The spotlight is gone, but Jean Sifrin's NFL dream is still alive

Thursday, March 24, 2016


A year ago, every step Jean Sifrin took in his golden cleats was monitored by a camera crew. 

He was the star of UMass’ 2015 pro day and a documentary crew was on hand to follow one step in the progress, of him fulfilling his dream. With his 9-year-old son Jabari watching, he lifted, sprinted, jumped and caught passes. He looked like an NFL player.

More than that, he was a compelling story. In his early 20s, he thought his athletic career was over. He had given up sports to work in a warehouse to take care of his son Jabari after high school. But, at 27, he wanted to give his football dream one more try. After completing junior college, he enrolled at UMass and was an instant standout.

Sifrin was one of the nation’s most productive tight ends with 42 catches for 642 yards and six touchdowns. At 6-foot-5, 242-pounds, he had prototype tight-end size in a league that covets big end zone targets. Already older than most prospects, he declared for the draft after one season in Amherst. His story had the potential to be a football fairy tale, with a dream-come-true happy ending for a player, who’d overcome a long and difficult road.

Only it didn’t happen.

Sifrin wasn’t drafted. Maybe scouts were scared off by his advanced age (he's two years older than Rob Gronkowski). Maybe the injury that he suffered at the end of the 2014 season hampered his performances in auditions. Maybe he just didn’t block well enough. Regardless of reason, 256 players were taken, and he wasn’t one of them. 

He signed a free agent contract with the Colts but was cut early in camp. Many players would have walked away, especially at his age.

But Sifrin was back at UMass pro day Thursday. No longer the center of attention, there was no camera crew this time. No hope of getting drafted. Only his dream was left.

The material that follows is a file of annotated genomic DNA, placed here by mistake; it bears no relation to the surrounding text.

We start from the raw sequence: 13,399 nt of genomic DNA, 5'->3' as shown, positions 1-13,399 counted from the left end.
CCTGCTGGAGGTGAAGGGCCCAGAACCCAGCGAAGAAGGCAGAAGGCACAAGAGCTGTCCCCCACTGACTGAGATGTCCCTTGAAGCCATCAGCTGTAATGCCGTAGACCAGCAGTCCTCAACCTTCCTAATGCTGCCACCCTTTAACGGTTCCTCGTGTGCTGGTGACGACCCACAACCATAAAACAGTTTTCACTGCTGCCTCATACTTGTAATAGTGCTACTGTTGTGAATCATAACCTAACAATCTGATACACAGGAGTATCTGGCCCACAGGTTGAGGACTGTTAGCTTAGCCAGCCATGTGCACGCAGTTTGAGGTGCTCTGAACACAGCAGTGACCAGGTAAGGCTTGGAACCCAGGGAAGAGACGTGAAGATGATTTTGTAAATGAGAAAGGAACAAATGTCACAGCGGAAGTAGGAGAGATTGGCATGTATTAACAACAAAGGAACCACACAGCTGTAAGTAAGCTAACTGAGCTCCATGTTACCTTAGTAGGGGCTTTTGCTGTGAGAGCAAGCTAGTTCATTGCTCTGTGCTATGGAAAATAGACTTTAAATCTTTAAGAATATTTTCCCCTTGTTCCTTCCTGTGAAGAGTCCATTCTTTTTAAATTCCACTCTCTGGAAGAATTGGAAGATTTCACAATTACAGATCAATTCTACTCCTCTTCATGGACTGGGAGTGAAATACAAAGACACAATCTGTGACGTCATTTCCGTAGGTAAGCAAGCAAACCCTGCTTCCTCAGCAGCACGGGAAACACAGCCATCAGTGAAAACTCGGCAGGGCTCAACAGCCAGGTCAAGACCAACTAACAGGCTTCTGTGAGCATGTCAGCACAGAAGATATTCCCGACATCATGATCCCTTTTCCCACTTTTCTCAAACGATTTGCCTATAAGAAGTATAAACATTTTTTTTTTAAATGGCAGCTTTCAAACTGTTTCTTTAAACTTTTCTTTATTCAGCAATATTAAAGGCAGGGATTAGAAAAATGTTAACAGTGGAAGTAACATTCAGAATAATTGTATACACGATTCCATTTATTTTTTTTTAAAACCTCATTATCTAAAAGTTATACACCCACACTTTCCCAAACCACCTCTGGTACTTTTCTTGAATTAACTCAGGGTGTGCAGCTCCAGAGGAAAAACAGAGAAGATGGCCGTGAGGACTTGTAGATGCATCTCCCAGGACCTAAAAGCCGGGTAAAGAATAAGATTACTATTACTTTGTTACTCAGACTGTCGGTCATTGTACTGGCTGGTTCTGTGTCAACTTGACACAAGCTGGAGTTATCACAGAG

But now 28, he’s not ready to hang up his gold cleats. He spent the year, training, studying film, hoping for another shot. Every year at pro day, there’s a former player or two that returns for an encore effort. They’re not draft eligible, but a free agent contract is a reachable goal. Sifrin and linebacker Stanley Andre both came out for a second try.

Sifrin’s primary goal was improving his 40-yard dash time. He didn’t reveal his speed but said he was hoping to be faster than he was. He was a little disappointed but not discouraged.

“I didn't get the numbers I was wishing for in the 40,” Sifrin said. “But right now teams aren’t looking at me for my numbers. They want to see more blocking.”

He’s hoping to show more blocking in Major League Football, a spring minor league circuit that bills itself as a league that “offers another chance for NFL hopefuls.” Sifrin, who was likely bound for the CFL, signed on for the chance to stay in the United States. 

He’ll be playing for former NFL coach Dave Campo, but it’s not clear from the website where any of the teams are based.

Minor league football doesn’t have much of a recent track record for success. Most leagues have folded after a season or two. But Sifrin just needs this one to stay afloat long enough to get him some new tape for scouts to watch.

“Hopefully I can get film from there so I’ll be ready in August when camp starts," he said. “It’s a great opportunity. I’m happy to have it.”

Staying ready wasn’t easy. UMass let him use its weight room and facilities, but he said it’s tougher the second time.

“The people that were there aren’t there motivating you. You have to be self-motivated and really want it,” he said. “I’m dedicated. that’s why I’m here.”

He said his failure at Colts camp was valuable.

“I already had my foot in the door. It’s just being more focused when I get into camp,” he said. “Study that playbook. Everybody is an athlete. It's knowing the plays better than the next person. … I made it too close to give up now.

Matt Vautour can be reached at mvautour@gazettenet.com. Get UMass coverage delivered in your Facebook news feed at www.facebook.com/GazetteUMassCoverage